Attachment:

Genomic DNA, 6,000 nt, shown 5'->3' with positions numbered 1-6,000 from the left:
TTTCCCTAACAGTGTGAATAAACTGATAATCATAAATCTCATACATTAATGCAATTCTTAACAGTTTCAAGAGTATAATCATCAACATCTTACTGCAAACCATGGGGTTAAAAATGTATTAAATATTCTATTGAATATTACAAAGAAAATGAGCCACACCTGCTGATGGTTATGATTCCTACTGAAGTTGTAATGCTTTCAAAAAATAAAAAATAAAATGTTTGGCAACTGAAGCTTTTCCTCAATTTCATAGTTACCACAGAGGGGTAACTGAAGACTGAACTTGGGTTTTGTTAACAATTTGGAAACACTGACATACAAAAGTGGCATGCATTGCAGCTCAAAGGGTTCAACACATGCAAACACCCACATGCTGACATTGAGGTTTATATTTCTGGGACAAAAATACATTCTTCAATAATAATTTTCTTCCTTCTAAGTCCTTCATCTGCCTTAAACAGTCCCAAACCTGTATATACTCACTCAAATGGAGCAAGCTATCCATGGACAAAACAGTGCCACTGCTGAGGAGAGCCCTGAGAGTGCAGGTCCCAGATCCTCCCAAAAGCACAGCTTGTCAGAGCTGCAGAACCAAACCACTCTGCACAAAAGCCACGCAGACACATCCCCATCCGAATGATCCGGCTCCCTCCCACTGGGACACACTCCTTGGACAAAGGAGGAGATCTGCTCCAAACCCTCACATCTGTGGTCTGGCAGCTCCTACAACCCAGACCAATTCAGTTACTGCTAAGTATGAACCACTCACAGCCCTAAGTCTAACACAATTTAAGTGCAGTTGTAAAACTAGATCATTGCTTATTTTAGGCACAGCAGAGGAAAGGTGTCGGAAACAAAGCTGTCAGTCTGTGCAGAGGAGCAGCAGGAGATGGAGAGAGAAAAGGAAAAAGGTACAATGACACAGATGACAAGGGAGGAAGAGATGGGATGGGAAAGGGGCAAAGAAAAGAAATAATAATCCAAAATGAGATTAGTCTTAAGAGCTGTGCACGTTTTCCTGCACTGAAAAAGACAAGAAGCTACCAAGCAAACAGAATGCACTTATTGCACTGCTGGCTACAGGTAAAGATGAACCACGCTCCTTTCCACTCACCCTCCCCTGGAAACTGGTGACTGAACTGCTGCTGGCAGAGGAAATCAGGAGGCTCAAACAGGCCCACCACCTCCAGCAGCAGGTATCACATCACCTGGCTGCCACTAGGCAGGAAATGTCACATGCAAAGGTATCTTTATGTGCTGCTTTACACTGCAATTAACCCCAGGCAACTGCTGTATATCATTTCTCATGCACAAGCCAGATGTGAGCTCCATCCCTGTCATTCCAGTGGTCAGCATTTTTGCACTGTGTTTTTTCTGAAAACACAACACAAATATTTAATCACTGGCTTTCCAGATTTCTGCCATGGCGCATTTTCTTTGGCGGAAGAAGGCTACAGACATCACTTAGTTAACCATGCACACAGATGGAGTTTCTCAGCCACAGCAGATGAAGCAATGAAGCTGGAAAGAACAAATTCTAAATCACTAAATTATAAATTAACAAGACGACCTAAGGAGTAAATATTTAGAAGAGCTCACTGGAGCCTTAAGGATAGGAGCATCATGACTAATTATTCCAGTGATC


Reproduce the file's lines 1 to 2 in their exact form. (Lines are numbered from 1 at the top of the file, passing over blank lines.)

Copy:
Genomic DNA, 6,000 nt, shown 5'->3' with positions numbered 1-6,000 from the left:
TTTCCCTAACAGTGTGAATAAACTGATAATCATAAATCTCATACATTAATGCAATTCTTAACAGTTTCAAGAGTATAATCATCAACATCTTACTGCAAACCATGGGGTTAAAAATGTATTAAATATTCTATTGAATATTACAAAGAAAATGAGCCACACCTGCTGATGGTTATGATTCCTACTGAAGTTGTAATGCTTTCAAAAAATAAAAAATAAAATGTTTGGCAACTGAAGCTTTTCCTCAATTTCATAGTTACCACAGAGGGGTAACTGAAGACTGAACTTGGGTTTTGTTAACAATTTGGAAACACTGACATACAAAAGTGGCATGCATTGCAGCTCAAAGGGTTCAACACATGCAAACACCCACATGCTGACATTGAGGTTTATATTTCTGGGACAAAAATACATTCTTCAATAATAATTTTCTTCCTTCTAAGTCCTTCATCTGCCTTAAACAGTCCCAAACCTGTATATACTCACTCAAATGGAGCAAGCTATCCATGGACAAAACAGTGCCACTGCTGAGGAGAGCCCTGAGAGTGCAGGTCCCAGATCCTCCCAAAAGCACAGCTTGTCAGAGCTGCAGAACCAAACCACTCTGCACAAAAGCCACGCAGACACATCCCCATCCGAATGATCCGGCTCCCTCCCACTGGGACACACTCCTTGGACAAAGGAGGAGATCTGCTCCAAACCCTCACATCTGTGGTCTGGCAGCTCCTACAACCCAGACCAATTCAGTTACTGCTAAGTATGAACCACTCACAGCCCTAAGTCTAACACAATTTAAGTGCAGTTGTAAAACTAGATCATTGCTTATTTTAGGCACAGCAGAGGAAAGGTGTCGGAAACAAAGCTGTCAGTCTGTGCAGAGGAGCAGCAGGAGATGGAGAGAGAAAAGGAAAAAGGTACAATGACACAGATGACAAGGGAGGAAGAGATGGGATGGGAAAGGGGCAAAGAAAAGAAATAATAATCCAAAATGAGATTAGTCTTAAGAGCTGTGCACGTTTTCCTGCACTGAAAAAGACAAGAAGCTACCAAGCAAACAGAATGCACTTATTGCACTGCTGGCTACAGGTAAAGATGAACCACGCTCCTTTCCACTCACCCTCCCCTGGAAACTGGTGACTGAACTGCTGCTGGCAGAGGAAATCAGGAGGCTCAAACAGGCCCACCACCTCCAGCAGCAGGTATCACATCACCTGGCTGCCACTAGGCAGGAAATGTCACATGCAAAGGTATCTTTATGTGCTGCTTTACACTGCAATTAACCCCAGGCAACTGCTGTATATCATTTCTCATGCACAAGCCAGATGTGAGCTCCATCCCTGTCATTCCAGTGGTCAGCATTTTTGCACTGTGTTTTTTCTGAAAACACAACACAAATATTTAATCACTGGCTTTCCAGATTTCTGCCATGGCGCATTTTCTTTGGCGGAAGAAGGCTACAGACATCACTTAGTTAACCATGCACACAGATGGAGTTTCTCAGCCACAGCAGATGAAGCAATGAAGCTGGAAAGAACAAATTCTAAATCACTAAATTATAAATTAACAAGACGACCTAAGGAGTAAATATTTAGAAGAGCTCACTGGAGCCTTAAGGATAGGAGCATCATGACTAATTATTCCAGTGATC